Others find value in how a guideline like IPC-2231A can help single employees work cohesively inside of a huge team, either as part of large companies or within manufacturing supply chains. Joe Clark of Lockheed Martin Missiles and Fire Control, PWB Fabrication and Design, has been involved with 1-14 for about a year. Referring to IPC-2231A, Joe said, “Knowledge continuity in the electronics industry is an issue at many companies since the design and manufacturing processes span many functions and roles. The IPC-2231 document helps bridge the gap in knowledge for those who may play a single part in the overall process.” Indeed, by capturing the knowledge and needs of the complex chain of requirements imposed by manufacturing, testing, and lifecycle considerations, guidelines like IPC-2231A can become the leverage that designers can use to justify design decisions. Patrick Phillips of Northrop Grumman put that more succinctly by replying that IPC-2231A contained “tools for people to use for building a case to drive product improvements.”
Others still found that the general mindset of DFX will not only help individual companies cohere their processes internally or the processes of their contractors and manufacturing verticals, but also to create some alignment between companies in general—even competitors—who all would benefit from best practices offered by a consensus document.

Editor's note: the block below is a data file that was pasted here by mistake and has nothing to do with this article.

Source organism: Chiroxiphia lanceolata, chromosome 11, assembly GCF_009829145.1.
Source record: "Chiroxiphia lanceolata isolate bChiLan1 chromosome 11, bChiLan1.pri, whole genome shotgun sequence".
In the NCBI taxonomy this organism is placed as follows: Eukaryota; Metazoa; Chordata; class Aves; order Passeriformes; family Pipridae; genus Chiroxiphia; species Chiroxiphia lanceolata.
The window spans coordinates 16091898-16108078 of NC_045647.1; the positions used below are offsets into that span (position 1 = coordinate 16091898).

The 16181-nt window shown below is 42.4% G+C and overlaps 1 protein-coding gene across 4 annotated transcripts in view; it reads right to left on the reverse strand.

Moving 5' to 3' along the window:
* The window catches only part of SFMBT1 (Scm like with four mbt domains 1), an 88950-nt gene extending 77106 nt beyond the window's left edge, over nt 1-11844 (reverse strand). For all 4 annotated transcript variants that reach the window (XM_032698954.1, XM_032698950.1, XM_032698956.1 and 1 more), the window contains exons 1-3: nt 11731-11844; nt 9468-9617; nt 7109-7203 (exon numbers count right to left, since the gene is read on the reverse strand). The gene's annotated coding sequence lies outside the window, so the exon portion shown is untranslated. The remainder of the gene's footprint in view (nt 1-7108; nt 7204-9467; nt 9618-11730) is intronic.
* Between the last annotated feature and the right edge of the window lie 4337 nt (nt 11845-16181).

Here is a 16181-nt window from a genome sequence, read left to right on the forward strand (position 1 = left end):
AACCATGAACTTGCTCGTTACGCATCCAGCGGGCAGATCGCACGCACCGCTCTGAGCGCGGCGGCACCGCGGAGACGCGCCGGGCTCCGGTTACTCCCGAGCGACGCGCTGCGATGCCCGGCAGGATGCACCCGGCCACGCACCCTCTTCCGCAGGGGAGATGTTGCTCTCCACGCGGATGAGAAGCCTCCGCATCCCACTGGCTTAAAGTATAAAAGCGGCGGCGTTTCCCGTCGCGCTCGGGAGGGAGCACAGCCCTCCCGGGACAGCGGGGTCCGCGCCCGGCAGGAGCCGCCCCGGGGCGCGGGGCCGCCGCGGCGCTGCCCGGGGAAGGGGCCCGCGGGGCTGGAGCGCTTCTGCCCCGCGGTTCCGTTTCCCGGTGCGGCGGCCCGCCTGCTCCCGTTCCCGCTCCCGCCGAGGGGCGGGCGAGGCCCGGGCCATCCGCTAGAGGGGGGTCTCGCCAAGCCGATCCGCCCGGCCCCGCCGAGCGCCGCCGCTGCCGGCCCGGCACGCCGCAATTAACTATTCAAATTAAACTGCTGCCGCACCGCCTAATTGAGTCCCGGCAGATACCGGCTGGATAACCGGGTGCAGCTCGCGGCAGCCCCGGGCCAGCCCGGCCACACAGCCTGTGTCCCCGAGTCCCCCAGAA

Pietro Vergine, president of Leading Edge, provided an excellent summary of this point: “I think that most companies are already using internally developed rules/methodologies that are DFX-oriented, but maybe call them something different (i.e., designing documents with design rules, rules for the assembly, design rules for manufacturing, or electrical design rules). As with all other IPC standards, I think that having [IPC-2231A] that has a general consensus from the electronics industries with the collaboration of several companies may have a great impact on all of their activities. It might not be perfect, but it will let us think about the global picture, and not just a single problem.”
Many found that certain sections of the document contained knowledge that is critical to help designers understand the effects of their design choices on downstream cost drivers, most notably manufacturing. Jasbir Bath has been integral in the development of the IPC-2231A, where he employed his experience as a support advisory engineer at Koki Solder to enhance its information regarding process engineering. “Manufacturing yield needs to be improved and documents such as 2231A [can] help designers understand more about the challenges in manufacturing to help design products with improved manufacturing yield,” Jasbir said, adding that he was most excited about “generally updated information on soldering materials, processing temperatures, board finishes, and reliability concerns” within IPC-2231A.